“An actor must have the soul of a rose and the hide of a rhinoceros,” Stella Adler once said.
Her words were echoed in Room 306 last November by outstanding actor, educator, and solo performer Nilaja Sun, who led us in a Solo Performance Workshop as part of our second-year training. Her invitation to really pay attention to the singular power of our individual voices and stories as well as to the absolute strength in vulnerability brings to mind the wonderful guest artists that I’ve had the privilege of working with in my three semesters at Juilliard.
Parallel to the extraordinary teachings of our faculty, every now and then we attend master classes taught by guest artists, and we also hold community meetings with visiting artists.
In my first semester at Juilliard, I was part of a master class taught by director and educator Kym Moore called Acting Outside of the Box. It made us engage with important sociopolitical discussions and face a history of oppression to create from a more profound understanding of the world. We read articles and watched documentaries and conferences on race. Our final project consisted of interviewing one of our classmates and then "getting into their skin." This exercise allowed us, very early into the program, to connect with our ensemble and practice the beauty of empathy.
Mario Biagini gave us a six-hour master class on the Polish director Jerzy Grotowski. Biagini is the associate director of the Grotowski Workcenter, in Pontadera, Italy, and this extraordinary opportunity came to us thanks to my wonderful classmate Arianna Stucki, who has collected incredible experiences training all over the world. Biagini elaborated on what freedom within a structure means. I especially remember two important ideas: that just like any person, a character occupies psychic space made up of memory and imagination, and that when you’re on stage, behind you, there’s a whole crowd of ghosts with intentions and desires. “Your arguments are all around the space; you need to look for them”, he told us.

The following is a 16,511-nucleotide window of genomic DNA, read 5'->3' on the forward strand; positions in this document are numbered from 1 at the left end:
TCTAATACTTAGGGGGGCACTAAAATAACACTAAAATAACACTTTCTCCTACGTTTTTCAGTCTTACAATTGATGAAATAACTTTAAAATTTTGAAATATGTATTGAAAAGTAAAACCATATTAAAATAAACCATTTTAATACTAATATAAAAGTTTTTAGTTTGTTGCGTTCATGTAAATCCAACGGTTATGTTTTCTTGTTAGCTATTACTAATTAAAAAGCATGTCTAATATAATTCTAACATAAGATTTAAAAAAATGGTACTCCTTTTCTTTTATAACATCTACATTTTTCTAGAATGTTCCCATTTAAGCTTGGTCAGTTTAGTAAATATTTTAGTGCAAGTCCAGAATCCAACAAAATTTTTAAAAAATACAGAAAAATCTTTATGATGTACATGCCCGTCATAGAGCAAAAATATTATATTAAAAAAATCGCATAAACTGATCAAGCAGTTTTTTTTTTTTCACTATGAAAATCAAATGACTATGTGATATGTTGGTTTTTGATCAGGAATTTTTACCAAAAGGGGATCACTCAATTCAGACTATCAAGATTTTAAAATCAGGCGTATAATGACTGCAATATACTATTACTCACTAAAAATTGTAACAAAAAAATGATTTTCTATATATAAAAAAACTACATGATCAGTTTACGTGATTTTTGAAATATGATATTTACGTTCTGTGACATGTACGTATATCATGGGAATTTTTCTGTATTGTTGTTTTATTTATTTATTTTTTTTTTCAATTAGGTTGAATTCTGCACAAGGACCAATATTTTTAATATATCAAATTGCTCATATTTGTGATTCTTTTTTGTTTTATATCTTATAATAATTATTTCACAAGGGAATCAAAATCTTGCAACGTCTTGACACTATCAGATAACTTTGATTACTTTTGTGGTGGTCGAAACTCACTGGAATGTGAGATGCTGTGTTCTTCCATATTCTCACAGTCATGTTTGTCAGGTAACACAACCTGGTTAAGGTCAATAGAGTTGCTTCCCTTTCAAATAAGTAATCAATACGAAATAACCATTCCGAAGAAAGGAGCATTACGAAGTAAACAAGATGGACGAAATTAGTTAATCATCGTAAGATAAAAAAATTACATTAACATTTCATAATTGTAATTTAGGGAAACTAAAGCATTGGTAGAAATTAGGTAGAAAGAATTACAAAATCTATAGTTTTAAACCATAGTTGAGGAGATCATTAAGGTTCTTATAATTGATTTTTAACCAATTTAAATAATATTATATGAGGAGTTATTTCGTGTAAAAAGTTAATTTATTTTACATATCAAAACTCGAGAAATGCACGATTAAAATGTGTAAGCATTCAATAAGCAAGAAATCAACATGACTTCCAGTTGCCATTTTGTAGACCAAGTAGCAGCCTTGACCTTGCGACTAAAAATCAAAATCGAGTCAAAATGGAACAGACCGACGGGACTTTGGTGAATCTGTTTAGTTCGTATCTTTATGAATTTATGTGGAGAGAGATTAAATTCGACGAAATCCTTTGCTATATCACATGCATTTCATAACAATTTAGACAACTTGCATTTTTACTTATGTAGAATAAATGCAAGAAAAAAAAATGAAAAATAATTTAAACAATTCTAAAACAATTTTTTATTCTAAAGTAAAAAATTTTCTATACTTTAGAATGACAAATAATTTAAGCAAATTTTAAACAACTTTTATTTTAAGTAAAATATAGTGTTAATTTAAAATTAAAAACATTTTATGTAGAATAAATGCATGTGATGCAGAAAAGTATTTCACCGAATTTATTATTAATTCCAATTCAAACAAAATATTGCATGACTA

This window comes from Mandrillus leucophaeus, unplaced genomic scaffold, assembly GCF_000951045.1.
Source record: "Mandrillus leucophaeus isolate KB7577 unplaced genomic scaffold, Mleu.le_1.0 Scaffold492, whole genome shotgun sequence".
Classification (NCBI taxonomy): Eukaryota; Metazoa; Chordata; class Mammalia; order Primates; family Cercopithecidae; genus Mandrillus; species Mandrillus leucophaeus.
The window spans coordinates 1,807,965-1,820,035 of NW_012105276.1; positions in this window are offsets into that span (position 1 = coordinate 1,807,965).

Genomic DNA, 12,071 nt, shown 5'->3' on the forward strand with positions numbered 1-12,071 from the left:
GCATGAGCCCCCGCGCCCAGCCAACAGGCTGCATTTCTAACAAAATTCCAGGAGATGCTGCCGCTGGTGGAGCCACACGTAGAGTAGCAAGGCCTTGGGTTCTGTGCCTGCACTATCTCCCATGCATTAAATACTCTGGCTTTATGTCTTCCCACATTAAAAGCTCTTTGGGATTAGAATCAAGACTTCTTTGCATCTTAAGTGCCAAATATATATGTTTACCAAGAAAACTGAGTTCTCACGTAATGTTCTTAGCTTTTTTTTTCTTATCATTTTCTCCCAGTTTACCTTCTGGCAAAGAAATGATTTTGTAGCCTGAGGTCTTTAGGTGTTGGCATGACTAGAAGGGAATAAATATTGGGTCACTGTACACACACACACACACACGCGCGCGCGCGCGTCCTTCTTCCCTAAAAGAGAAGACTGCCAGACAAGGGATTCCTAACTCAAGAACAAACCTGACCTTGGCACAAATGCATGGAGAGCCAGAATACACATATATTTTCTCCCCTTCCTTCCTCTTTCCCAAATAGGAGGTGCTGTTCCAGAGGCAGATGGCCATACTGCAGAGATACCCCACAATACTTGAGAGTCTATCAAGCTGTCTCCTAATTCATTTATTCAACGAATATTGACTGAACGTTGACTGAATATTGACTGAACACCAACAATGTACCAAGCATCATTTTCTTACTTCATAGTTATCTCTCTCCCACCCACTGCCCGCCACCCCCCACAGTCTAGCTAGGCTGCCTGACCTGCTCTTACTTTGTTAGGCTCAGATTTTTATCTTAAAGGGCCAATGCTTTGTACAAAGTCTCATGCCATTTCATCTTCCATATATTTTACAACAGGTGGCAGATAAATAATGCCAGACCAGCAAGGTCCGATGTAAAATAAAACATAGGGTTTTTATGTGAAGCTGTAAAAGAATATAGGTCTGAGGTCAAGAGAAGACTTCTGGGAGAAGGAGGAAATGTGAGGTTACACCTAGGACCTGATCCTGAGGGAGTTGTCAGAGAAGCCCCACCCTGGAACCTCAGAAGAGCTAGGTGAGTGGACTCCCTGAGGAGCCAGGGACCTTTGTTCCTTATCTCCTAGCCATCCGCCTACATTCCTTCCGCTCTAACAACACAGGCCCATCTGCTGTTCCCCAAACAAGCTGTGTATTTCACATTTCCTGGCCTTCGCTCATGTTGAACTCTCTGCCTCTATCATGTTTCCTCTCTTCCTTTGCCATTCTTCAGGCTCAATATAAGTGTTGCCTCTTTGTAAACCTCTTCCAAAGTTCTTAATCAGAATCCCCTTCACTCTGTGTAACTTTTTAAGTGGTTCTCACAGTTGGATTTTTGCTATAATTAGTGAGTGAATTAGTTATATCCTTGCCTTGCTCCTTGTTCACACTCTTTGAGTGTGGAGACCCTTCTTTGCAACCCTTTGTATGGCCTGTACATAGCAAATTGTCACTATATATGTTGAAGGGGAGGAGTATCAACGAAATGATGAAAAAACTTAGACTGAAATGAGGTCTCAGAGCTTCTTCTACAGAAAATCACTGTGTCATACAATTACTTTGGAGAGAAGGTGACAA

We also trained under the guidance of Budi Miller, who became the first African American ceremonial mask dancer of Bali. A teaching artist who has traveled all over the world teaching Clown, Viewpoints, and Grotowski, came to Juilliard to teach us a mask-work master class. I remember the three spirits of mask: the thinking body, the feeling body and the will body, located in the head, the heart and the gut respectively. “We step forward because we enter the realm of work and creation,” he would tell us. I remember the stumping on the floor as we connected with our will power, and the openness of the chest when allowing emotions to flow.
As part of our community meetings last semester, Oscar Isaac, a Juilliard alum who's had all kinds of amazing theater and film roles, paid us a visit. He encouraged us to explore, take risks, eradicate the fear of failure, to lower our personal stakes so the stakes of the character can increase. His presence was also very important to me as a fellow Hispanic actor living in the United States. Isaac, who was born in Guatemala, advised me to transform the industry little by little, and when something’s off, to talk to directors and writers, to try to make the characters as complex and interesting as possible.
There are so many more that I will only mention. Multidisciplinary artist Meredith Monk awed me with her artistic freedom, sense of wonder, and surrender to the craft. Former Hamilton star alumna Philippa Soo encouraged us to try new works as they’re developed, to become mapmakers, and to create from that exploratory territory. Actor Steven Skybell, who's a guest teaching artist, worked with us and his passion for Shakespeare and the intrinsic power of language was intoxicating and enlightening.
I count this wide array of artists we work with as one of the main strengths of this program. This initiative only adds to the richness and diversity of knowledge we will have encrypted in our bodies when we fully exercise the craft outside this building.
Attend a student performance on campus.